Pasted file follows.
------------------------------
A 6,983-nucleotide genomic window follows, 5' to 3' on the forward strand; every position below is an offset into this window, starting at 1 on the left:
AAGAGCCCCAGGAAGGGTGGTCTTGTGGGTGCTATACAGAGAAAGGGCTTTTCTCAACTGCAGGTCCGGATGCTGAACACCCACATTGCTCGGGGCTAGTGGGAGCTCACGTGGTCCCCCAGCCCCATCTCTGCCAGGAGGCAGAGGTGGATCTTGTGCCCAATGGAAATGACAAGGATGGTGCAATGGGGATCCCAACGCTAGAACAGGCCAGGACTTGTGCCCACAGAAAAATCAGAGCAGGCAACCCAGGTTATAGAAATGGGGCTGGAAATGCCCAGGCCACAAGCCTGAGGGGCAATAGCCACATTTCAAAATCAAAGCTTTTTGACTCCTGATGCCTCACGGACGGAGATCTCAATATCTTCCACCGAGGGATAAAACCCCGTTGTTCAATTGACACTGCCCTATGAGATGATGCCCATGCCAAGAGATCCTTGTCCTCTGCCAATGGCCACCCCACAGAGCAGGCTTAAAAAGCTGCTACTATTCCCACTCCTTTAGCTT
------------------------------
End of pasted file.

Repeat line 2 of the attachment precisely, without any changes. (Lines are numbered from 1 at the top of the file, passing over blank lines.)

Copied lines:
AAGAGCCCCAGGAAGGGTGGTCTTGTGGGTGCTATACAGAGAAAGGGCTTTTCTCAACTGCAGGTCCGGATGCTGAACACCCACATTGCTCGGGGCTAGTGGGAGCTCACGTGGTCCCCCAGCCCCATCTCTGCCAGGAGGCAGAGGTGGATCTTGTGCCCAATGGAAATGACAAGGATGGTGCAATGGGGATCCCAACGCTAGAACAGGCCAGGACTTGTGCCCACAGAAAAATCAGAGCAGGCAACCCAGGTTATAGAAATGGGGCTGGAAATGCCCAGGCCACAAGCCTGAGGGGCAATAGCCACATTTCAAAATCAAAGCTTTTTGACTCCTGATGCCTCACGGACGGAGATCTCAATATCTTCCACCGAGGGATAAAACCCCGTTGTTCAATTGACACTGCCCTATGAGATGATGCCCATGCCAAGAGATCCTTGTCCTCTGCCAATGGCCACCCCACAGAGCAGGCTTAAAAAGCTGCTACTATTCCCACTCCTTTAGCTT